Open­ing up

Lewis Page is find­ing strength from oth­ers as he faces de­pres­sion head on

The Guardian (Charlottetown) - - FRONT PAGE - BY JA­SON MAL­LOY

Lewis Page is find­ing strength from oth­ers as he faces de­pres­sion head on.

Lewis Page has been the guy on the other end of the phone hun­dreds of times help­ing a friend, a col­league or one of his play­ers.

How­ever, be­ing the one to reach out and ask for help didn’t come easy for the UPEI Pan­thers men’s soc­cer coach, who has dealt with de­pres­sion for years.

“My sprit knew it, my gut knew it, but my mind wasn’t ready to ac­cept it,” he said.

But when his mar­riage started to fail, Page said, he needed to be hon­est with him­self.

“The de­pres­sion isn’t a cause of my mar­riage break­ing up, but it was a cat­a­lyst for me say­ing I have more go­ing on here,” he said. “For years, my ex-wife tried to con­vince me there was more go­ing on, and I just couldn’t lis­ten.”

Liv­ing in the now was tough for Page.

“Part of de­pres­sion is you do get lost in your own head,” he ex­plained. “You can get lost in the past and you can get caught up in the fu­ture and you lose the present mo­ment.”

He can look back now and see pat­terns of his de­pres­sion: a feel­ing of help­less­ness; with­draw­ing from fam­ily, friends and peo­ple who cared about him; want­ing to stay in bed.

But it would end, and Page would con­tinue on with his life think­ing ev­ery­thing was fine.

His de­pres­sion was not trig­gered by spe­cific events and came on slowly.

“It’s not like some­thing hits you. It’s more some­thing that kind of takes over like a grad­ual fog,” he ex­plained. “All of a sud­den you’re wak­ing up in the morn­ing and you’re go­ing, ‘I don’t re­ally know that guy in the mir­ror any­more.’ “

But things are im­prov­ing for the father of two.

About a year ago he reached out to friends and has started get­ting help.

“One of the things that is so im­por­tant is you don’t have to do it all alone,” Page said. “You have friends, you have pro­fes­sion­als who are trained to help.”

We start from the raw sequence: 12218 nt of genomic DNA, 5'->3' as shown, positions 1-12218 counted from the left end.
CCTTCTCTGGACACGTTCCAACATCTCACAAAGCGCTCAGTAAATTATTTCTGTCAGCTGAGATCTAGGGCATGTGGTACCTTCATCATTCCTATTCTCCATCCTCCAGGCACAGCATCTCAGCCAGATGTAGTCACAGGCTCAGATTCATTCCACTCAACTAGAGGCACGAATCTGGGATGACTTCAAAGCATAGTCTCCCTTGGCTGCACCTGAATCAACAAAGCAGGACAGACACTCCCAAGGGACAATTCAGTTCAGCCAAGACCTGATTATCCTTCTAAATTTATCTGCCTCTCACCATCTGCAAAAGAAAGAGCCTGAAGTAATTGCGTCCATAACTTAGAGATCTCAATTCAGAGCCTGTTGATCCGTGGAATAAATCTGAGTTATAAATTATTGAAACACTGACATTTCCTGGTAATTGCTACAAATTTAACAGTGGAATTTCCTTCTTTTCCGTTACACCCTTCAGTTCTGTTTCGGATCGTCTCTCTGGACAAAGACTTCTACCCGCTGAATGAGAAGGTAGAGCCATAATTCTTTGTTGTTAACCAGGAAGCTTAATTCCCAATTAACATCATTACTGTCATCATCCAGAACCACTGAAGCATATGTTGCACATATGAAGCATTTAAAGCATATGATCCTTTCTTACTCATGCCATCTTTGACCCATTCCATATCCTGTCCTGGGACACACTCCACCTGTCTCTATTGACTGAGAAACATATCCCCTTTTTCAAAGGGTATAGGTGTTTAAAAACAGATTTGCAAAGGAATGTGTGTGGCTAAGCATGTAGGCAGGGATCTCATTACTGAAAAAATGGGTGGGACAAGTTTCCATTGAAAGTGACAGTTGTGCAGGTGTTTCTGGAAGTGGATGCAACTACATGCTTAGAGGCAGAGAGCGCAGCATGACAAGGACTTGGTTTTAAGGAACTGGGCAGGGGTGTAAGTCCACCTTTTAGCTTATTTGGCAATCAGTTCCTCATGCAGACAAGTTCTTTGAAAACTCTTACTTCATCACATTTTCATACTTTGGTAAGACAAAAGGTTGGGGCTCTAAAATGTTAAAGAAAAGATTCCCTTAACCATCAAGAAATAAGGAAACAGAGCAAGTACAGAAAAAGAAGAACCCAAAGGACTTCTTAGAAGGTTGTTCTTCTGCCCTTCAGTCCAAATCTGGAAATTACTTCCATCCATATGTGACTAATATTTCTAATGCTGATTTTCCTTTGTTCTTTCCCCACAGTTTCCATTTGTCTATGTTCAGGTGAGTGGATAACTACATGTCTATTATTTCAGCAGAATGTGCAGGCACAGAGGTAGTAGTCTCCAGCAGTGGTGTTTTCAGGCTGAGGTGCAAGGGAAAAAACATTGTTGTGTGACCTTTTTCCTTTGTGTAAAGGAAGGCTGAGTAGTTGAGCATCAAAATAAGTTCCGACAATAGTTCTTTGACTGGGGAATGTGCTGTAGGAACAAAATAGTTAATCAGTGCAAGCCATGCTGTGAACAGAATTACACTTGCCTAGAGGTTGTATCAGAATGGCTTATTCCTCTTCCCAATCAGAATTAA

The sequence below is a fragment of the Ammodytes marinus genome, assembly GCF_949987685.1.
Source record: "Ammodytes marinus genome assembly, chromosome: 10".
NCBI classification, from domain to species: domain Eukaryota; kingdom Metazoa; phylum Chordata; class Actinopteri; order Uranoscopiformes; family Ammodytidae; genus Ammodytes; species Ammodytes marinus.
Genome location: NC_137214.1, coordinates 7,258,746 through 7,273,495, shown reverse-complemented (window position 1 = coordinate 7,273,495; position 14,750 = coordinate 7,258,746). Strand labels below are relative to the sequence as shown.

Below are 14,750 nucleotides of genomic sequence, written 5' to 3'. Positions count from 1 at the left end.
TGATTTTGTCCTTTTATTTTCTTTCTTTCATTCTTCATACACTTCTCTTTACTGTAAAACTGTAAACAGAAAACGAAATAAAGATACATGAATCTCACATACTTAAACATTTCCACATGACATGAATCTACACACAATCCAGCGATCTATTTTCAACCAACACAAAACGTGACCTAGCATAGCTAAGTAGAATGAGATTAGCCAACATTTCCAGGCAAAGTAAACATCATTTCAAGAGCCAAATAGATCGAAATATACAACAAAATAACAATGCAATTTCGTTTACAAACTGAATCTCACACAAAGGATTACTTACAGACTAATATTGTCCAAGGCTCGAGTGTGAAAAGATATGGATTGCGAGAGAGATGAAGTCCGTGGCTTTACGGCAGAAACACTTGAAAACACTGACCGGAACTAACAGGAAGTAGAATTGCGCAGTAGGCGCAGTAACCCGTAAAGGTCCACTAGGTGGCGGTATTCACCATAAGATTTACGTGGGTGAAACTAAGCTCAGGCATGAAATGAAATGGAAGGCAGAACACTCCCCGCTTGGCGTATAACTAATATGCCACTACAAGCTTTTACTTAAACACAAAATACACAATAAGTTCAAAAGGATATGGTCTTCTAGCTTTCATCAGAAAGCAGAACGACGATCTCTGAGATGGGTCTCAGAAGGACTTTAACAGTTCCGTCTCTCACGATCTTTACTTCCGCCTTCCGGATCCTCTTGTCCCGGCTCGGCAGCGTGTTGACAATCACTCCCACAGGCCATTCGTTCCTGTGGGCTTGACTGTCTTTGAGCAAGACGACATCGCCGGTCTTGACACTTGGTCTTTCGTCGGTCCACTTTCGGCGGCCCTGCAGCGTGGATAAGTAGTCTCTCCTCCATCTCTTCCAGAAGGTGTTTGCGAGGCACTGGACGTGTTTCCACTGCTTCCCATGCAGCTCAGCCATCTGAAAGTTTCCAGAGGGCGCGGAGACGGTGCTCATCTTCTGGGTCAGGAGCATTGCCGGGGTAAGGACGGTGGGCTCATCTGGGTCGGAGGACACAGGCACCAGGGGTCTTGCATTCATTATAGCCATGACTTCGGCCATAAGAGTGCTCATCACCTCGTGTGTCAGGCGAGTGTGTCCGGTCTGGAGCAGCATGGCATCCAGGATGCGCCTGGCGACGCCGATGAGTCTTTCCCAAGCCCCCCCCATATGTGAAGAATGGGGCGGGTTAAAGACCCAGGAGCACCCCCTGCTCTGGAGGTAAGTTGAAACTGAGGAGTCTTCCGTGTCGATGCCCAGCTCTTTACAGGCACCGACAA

He re­mem­bers watch­ing a Bell Let’s Talk show on TV a year ago and re­al­iz­ing sim­i­lar­i­ties from what oth­ers were de­scrib­ing and what he was go­ing through.

Re­cently, he thought about reach­ing out to Bell of­fi­cials to share his story.

As fate would have it, an email ar­rived from the Pan­thers ath­let­ics depart­ment the next day ask­ing coaches if there were ath­letes who would be will­ing to share their ex­pe­ri­ence as part of an At­lantic Univer­sity Sport pro­ject with Bell.

Page shared his story on an on­line video.

There were feel­ings of vul­ner­a­bil­ity for Page. He de­scribed it like be­ing on a tightrope with no safety net.

Would peo­ple see it a weak­ness of the well-known coach?

The fear was real, but the re­sponse was over­whelm­ingly the op­po­site.

“I’ve been so blessed by so much love and sup­port from so many peo­ple,” he said.

The Mon­treal-born Page, who spent his teenage years in Nova Sco­tia, was on the un­der-20 na­tional team for a sea­son, played five years at Saint Mary’s and a year pro­fes­sion­ally with the Nova Sco­tia Clip­pers.

He has coached the Pan­thers, pro­vin­cial teams and had a run on the side­lines with na­tional teams.

De­pres­sion can’t strike any­one.

“This is some­thing real that any­body can go through,” Page said. “If a suc­cess­ful coach can go through it and get help and heal, then so can any­body.”

JA­SON MAL­LOY/THE GUARDIAN

UPEI Pan­thers men’s soc­cer team head coach Lewis Page is speak­ing out about his own de­pres­sion.

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